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The line is from above the brow ridge to the ear hole (the external auditory meatus) next to the mastoid process.

Circles

Now let’s move on to a circle. Drawing a circle is actually not quite as difficult as you may think.  If you think about having four equal sides and then curve lines in between these points you should be able to draw a circle that is adequate enough to represent something that is circular in your portrait drawings.

Look at my diagram below and see if you can draw your own circle using the same method.

Create four dots evenly spaced apart, then add curved lines to complete the circle.

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Note:  We will never escape the need to identify shapes in drawing portraits or anything that we draw. Seeing the shapes and being able to recognize the relationships between one edge and another edge, or from one object to another, is an integral part of being able to draw proportions correctly.

Cylinders

Finally, let’s add more visual interest by creating a cylinder.  

Step 1

Create an ellipse:  Draw two target dots the width you want the cylinder to be, then draw a curved line between them.

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Then repeat in the opposite direction to create a mirror image of the first curve.

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Step 3

Create the final curved line at the bottom. You should notice that it's parallel to the lower half of your ellipse at the top.

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Step 4 - Optional Shading

You could shade in the cylinder at this point, but this is optional.  The most important part of this exercise is to be able to see all of these lines in relationship to the whole object, and to create the curved lines to appear realistic and three dimensional.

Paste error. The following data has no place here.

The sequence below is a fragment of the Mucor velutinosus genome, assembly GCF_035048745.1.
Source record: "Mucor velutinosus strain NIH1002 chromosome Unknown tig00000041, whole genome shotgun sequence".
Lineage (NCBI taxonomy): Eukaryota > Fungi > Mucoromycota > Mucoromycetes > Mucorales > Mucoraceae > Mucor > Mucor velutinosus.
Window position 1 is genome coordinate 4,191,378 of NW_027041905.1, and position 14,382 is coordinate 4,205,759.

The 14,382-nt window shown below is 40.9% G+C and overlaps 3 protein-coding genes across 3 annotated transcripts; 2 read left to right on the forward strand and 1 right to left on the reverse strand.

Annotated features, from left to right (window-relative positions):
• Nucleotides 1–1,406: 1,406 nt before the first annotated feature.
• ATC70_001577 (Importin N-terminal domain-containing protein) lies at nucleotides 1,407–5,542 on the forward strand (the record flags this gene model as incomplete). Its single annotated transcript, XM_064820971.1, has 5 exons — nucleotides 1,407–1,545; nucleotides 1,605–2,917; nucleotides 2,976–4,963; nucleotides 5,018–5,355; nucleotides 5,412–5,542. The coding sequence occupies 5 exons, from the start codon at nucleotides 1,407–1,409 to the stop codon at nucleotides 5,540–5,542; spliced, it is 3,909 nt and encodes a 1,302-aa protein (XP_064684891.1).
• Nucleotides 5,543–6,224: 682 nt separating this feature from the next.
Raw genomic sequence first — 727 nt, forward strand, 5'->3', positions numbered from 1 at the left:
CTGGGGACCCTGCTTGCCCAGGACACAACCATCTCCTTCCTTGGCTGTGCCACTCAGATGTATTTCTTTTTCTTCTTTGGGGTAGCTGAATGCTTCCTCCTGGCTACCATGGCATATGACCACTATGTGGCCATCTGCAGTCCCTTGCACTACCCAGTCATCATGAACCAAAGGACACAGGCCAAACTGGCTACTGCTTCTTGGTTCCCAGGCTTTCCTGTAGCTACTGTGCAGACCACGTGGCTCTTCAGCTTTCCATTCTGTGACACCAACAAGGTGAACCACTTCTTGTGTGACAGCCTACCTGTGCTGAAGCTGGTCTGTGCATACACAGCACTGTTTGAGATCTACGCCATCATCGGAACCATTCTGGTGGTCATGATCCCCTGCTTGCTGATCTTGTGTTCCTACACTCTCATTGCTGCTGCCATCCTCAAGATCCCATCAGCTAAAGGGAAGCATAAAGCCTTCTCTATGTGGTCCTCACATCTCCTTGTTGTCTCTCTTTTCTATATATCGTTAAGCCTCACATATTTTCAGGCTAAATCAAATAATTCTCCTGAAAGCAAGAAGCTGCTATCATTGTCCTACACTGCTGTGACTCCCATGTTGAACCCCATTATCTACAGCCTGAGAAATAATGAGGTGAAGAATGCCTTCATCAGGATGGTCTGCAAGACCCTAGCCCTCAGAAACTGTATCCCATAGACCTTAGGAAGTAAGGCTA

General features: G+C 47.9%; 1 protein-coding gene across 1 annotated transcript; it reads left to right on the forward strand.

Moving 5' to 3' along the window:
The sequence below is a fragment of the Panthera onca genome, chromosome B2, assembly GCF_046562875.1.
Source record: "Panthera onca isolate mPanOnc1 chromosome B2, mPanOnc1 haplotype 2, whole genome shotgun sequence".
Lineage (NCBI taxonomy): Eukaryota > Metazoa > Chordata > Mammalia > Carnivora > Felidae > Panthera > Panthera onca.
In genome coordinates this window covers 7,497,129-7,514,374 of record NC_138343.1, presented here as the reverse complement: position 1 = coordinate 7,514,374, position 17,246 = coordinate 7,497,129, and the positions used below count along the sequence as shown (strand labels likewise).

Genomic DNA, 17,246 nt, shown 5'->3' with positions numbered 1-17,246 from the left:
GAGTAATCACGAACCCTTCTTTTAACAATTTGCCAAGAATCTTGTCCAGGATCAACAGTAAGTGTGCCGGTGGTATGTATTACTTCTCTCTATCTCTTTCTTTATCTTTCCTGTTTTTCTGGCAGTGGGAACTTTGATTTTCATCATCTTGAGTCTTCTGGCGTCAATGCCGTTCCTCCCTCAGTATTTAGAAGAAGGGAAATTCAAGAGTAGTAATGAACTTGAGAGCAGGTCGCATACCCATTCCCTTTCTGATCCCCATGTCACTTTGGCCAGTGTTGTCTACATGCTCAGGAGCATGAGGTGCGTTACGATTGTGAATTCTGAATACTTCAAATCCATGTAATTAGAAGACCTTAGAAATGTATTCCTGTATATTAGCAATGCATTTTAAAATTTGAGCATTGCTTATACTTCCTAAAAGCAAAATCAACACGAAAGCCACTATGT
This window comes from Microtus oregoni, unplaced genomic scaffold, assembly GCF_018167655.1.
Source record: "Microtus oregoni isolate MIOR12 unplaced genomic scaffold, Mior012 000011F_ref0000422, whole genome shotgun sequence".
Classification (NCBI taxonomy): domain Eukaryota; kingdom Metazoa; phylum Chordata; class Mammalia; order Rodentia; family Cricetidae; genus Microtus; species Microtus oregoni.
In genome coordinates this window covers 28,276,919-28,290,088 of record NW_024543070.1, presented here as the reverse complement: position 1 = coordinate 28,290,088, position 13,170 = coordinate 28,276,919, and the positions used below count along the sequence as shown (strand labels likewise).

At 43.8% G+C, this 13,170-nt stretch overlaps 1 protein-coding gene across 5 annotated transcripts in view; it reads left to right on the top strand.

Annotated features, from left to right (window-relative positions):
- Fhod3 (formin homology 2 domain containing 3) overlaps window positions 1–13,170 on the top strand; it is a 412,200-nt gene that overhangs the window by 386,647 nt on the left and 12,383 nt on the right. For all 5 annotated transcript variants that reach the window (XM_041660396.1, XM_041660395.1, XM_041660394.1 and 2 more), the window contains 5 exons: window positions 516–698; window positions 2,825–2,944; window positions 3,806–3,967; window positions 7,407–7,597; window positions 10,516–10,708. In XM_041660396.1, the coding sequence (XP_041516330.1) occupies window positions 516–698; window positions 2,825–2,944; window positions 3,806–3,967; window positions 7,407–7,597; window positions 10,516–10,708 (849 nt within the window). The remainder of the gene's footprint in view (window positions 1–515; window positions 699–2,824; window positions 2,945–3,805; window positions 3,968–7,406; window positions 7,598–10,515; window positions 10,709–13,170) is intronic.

Shading a Circle into a Sphere

Remember the discussion of light and shading with the Styrofoam ball in the last part of Lesson 1? We’re going to use those same concepts when we talk about shading a circle into a sphere. Don’t forget: we'll have a hard edge, a soft edge, a cast shadow, and a highlight.

Step 1

Loosely sketch a circle.  

Create an imperfect circle to fill in with value. Don't worry that the circle may not represent a flawless ball shape--you can refine the edges of the circle to make it appear more round as you go.

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Step 2

Keep adding value very lightly so that you ensure everything is in balance. As you progress, refine the shape of the circle to be more complete.   You CAN do this!

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Step 3


Determine the light source and begin diagramming.  

Diagramming is simply a fancy term for labeling the elements of a drawing so you can think about the names of those elements in the drawing process. This is a fantastic way to learn the subtleties involved! Your mind will begin to identify these things as being different from the other elements in your drawing.

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Follow this checklist to diagram your sphere:

  • Draw a light source icon

  • Label the highlight

  • Label the soft edge

  • Label the hard edge

  • Label the reflected light

  • Label the cast shadow

Step 4

The last elements to label are the values from the value scale that you created.  This is a highly effective way to determine if you’ve created a full range of values with very soft transitions.  You don’t want a hard edge where it doesn’t belong--like in the middle of the sphere!

Simply draw lines and label 1 through 10.  (I’ve grouped some of my numbers together to make it simpler, for example a 5 and 6 together and a 3 and 4 together.)  The point is to create a sphere that makes sense--NOT to make the most beautiful-looking sphere anyone has ever seen!